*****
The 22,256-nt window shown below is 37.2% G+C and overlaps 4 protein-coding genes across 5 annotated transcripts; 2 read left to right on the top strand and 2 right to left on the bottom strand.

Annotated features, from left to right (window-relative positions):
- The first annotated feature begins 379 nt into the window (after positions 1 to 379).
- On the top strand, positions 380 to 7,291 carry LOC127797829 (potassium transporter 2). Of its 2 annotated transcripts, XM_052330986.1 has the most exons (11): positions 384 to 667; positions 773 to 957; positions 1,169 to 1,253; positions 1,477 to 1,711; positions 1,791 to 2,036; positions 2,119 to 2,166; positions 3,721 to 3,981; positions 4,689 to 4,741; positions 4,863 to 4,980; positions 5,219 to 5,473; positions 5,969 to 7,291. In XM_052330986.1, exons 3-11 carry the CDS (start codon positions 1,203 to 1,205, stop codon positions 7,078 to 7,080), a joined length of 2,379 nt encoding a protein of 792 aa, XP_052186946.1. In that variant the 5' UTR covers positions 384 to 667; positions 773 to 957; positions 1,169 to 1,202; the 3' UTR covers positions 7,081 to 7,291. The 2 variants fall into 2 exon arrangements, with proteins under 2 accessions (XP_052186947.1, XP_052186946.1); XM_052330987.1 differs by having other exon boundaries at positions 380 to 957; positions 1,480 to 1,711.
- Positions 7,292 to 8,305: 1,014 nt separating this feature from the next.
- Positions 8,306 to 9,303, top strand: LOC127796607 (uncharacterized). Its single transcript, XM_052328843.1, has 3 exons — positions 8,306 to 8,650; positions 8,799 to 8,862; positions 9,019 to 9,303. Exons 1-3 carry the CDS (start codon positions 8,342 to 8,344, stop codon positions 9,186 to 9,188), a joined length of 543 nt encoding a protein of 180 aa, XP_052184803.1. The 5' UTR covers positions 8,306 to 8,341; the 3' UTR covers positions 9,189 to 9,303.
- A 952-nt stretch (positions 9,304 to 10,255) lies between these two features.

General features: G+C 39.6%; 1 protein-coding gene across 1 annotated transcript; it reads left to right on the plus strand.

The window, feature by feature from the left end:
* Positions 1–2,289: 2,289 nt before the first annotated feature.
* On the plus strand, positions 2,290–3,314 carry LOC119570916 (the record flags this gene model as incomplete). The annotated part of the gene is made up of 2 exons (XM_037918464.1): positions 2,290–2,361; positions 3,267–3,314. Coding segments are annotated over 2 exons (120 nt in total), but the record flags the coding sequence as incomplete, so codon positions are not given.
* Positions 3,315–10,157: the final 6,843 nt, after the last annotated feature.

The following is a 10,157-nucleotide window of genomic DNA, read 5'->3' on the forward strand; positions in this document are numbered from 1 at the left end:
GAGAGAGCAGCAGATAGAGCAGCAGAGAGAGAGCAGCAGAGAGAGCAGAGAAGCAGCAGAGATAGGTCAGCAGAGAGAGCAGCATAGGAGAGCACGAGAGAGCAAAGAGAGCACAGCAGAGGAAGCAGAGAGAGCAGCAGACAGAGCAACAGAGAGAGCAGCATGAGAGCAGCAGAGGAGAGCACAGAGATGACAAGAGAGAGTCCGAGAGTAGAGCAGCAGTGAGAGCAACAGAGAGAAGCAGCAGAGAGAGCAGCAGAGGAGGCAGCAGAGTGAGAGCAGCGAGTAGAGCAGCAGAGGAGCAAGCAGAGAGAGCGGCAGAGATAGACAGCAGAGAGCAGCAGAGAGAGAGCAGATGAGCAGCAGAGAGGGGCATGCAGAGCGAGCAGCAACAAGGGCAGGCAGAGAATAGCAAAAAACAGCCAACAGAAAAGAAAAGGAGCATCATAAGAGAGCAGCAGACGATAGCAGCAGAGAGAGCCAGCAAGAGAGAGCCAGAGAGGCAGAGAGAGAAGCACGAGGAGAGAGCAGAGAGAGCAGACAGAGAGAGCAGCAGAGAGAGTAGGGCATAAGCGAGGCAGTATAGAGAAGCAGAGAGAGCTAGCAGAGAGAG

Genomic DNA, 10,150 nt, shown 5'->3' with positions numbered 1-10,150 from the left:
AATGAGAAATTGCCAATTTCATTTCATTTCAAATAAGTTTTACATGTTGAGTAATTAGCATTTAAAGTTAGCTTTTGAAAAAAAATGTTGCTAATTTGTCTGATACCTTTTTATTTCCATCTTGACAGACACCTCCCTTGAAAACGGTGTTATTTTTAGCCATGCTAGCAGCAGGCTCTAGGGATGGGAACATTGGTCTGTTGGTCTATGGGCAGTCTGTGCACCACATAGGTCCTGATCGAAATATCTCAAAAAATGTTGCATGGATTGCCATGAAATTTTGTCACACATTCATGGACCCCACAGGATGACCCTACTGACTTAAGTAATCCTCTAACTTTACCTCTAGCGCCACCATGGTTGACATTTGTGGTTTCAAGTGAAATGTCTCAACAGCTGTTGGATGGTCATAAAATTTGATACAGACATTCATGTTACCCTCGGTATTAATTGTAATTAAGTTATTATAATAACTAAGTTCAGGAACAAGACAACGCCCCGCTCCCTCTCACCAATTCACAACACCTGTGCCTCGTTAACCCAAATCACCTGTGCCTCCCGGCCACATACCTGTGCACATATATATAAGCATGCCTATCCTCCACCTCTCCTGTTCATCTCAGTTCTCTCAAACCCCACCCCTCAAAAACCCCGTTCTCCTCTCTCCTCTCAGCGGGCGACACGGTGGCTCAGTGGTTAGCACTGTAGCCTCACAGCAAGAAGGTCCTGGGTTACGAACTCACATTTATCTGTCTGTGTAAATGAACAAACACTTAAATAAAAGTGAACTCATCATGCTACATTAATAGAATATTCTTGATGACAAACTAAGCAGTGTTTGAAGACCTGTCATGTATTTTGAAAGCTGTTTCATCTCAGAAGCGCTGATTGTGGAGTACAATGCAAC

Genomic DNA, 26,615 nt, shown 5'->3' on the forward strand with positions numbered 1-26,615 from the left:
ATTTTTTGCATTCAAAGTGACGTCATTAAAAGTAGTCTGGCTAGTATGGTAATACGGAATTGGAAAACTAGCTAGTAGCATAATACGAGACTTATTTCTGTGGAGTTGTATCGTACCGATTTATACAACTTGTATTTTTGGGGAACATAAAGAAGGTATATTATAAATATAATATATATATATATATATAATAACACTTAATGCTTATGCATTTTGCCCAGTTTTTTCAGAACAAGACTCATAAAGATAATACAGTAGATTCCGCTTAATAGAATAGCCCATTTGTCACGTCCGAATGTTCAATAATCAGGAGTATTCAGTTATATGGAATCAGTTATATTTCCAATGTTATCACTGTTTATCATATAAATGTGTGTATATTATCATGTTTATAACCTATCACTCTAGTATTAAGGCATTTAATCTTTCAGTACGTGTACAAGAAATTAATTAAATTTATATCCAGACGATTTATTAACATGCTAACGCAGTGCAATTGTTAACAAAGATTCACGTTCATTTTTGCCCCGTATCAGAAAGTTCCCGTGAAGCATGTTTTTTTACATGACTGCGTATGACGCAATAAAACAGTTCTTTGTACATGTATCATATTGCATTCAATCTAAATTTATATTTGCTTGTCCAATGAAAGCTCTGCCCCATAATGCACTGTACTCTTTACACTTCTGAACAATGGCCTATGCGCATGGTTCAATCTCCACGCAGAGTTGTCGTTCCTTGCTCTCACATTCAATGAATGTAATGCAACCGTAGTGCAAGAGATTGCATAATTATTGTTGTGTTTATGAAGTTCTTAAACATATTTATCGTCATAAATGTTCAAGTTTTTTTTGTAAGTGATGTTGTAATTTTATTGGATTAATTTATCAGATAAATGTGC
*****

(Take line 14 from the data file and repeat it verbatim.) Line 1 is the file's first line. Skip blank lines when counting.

GAGAGAGCAGCAGATAGAGCAGCAGAGAGAGAGCAGCAGAGAGAGCAGAGAAGCAGCAGAGATAGGTCAGCAGAGAGAGCAGCATAGGAGAGCACGAGAGAGCAAAGAGAGCACAGCAGAGGAAGCAGAGAGAGCAGCAGACAGAGCAACAGAGAGAGCAGCATGAGAGCAGCAGAGGAGAGCACAGAGATGACAAGAGAGAGTCCGAGAGTAGAGCAGCAGTGAGAGCAACAGAGAGAAGCAGCAGAGAGAGCAGCAGAGGAGGCAGCAGAGTGAGAGCAGCGAGTAGAGCAGCAGAGGAGCAAGCAGAGAGAGCGGCAGAGATAGACAGCAGAGAGCAGCAGAGAGAGAGCAGATGAGCAGCAGAGAGGGGCATGCAGAGCGAGCAGCAACAAGGGCAGGCAGAGAATAGCAAAAAACAGCCAACAGAAAAGAAAAGGAGCATCATAAGAGAGCAGCAGACGATAGCAGCAGAGAGAGCCAGCAAGAGAGAGCCAGAGAGGCAGAGAGAGAAGCACGAGGAGAGAGCAGAGAGAGCAGACAGAGAGAGCAGCAGAGAGAGTAGGGCATAAGCGAGGCAGTATAGAGAAGCAGAGAGAGCTAGCAGAGAGAG